Mitsubishi has this week unveiled designs for a new super-thin aircraft antenna, which they say will enable high-speed WiFi connectivity even on the smallest of aircraft. Working with Japan’s National Institute of Information and Communications Technology (NICT), the company has developed the Ka-band antenna to have the lowest profile of any antenna in the world, at less than 3cm in height.
But great things come in small packages, as Mitsubishi says that its active electronically steered array antenna (AESA) can deliver satellite broadband at speeds beyond 100Mbps. Added to this, the company has worked with Tohoku University and Tohoku MicroTec Co. to develop an accompanying radio-frequency integrated circuit for an envisioned millimeter-wave V-band (40 to 75 GHz) AESA that will be capable of delivering inflight connectivity at even faster speeds.
The new antenna is thin and small enough to be installed on any size of aircraft, and is proven to be capable of operating even at high latitudes. This is a positive inclusion for the future of both commercial and business aircraft connectivity, as it future proofs the antenna’s capabilities for worldwide use.
Mitsubishi says that the Ka-band antenna should be ready to market by 2023, and the V-band after 2027.
A look at the new antenna
The development of super thin and lightweight antennas is crucial to some types of aircraft. While larger passenger jets can accommodate larger radomes without too much impact on efficiency, business jets and smaller planes do not have the space to install them on board. When it comes to electronically steerable antenna (ESA), the problem is even further exacerbated due to the requirement for space for the devices that drive the mechanics.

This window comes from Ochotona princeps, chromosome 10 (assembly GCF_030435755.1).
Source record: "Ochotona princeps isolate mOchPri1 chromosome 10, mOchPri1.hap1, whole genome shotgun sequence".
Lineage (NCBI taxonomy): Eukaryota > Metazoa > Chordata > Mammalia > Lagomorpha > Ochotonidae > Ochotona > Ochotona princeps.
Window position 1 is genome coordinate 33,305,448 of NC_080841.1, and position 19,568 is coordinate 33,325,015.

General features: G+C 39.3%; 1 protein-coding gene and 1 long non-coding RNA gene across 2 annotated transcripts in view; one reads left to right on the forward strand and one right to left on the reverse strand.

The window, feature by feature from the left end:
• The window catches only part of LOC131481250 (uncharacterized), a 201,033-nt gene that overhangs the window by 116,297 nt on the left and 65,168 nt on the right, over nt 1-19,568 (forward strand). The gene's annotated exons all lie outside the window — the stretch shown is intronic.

Mitsubishi says it has solved this problem by incorporating the antenna elements, the RF combiner and the RF-ICs into a single circuit board. These are then built into the AESA to achieve a profile of less than three centimeters.
Mitsubishi further says that it has developed a proprietary millimeter-wave antenna with a hollow cavity inside a printed circuit board. This development not only improves the antenna’s efficiency, but also delivers high performance even at high latitudes. The manufacturer says that the antenna retains efficiency of operation even at angles as acute as 20 degrees.
Accompanying the new antenna is Mitsubishi’s proprietary Ka-band RF-IC, which serves to amplify satellite signals whilst still reducing noise. The new amplifier has a power added efficiency rating of 29.1%, which the maker says is 1.8 times greater than its existing RF-IC product.
A competitive marketplace
Mitsubishi is entering a competitive and increasingly crowded marketplace with its new ESA. At the end of last year, we saw Gilat proving its ESA in flight, while ThinKom just last month tested its super thin antenna to achieve a near zero drag rating. Both Phasor and Astronics are forging ahead with small, low profile ESAs too.
Electronically Steerable Antennas are beneficial to airlines both in terms of drag and quality of connection. Because the seek out the strongest signal, aircraft can stay connected in more locations around the globe. Added to this, advances in amplification technology means these antennas can be incredibly thin and low drag. Despite all the efforts to advance ESA’s on commercial aircraft, there is still not one in active service. Clearly, Mitsubishi is keen to enter the race.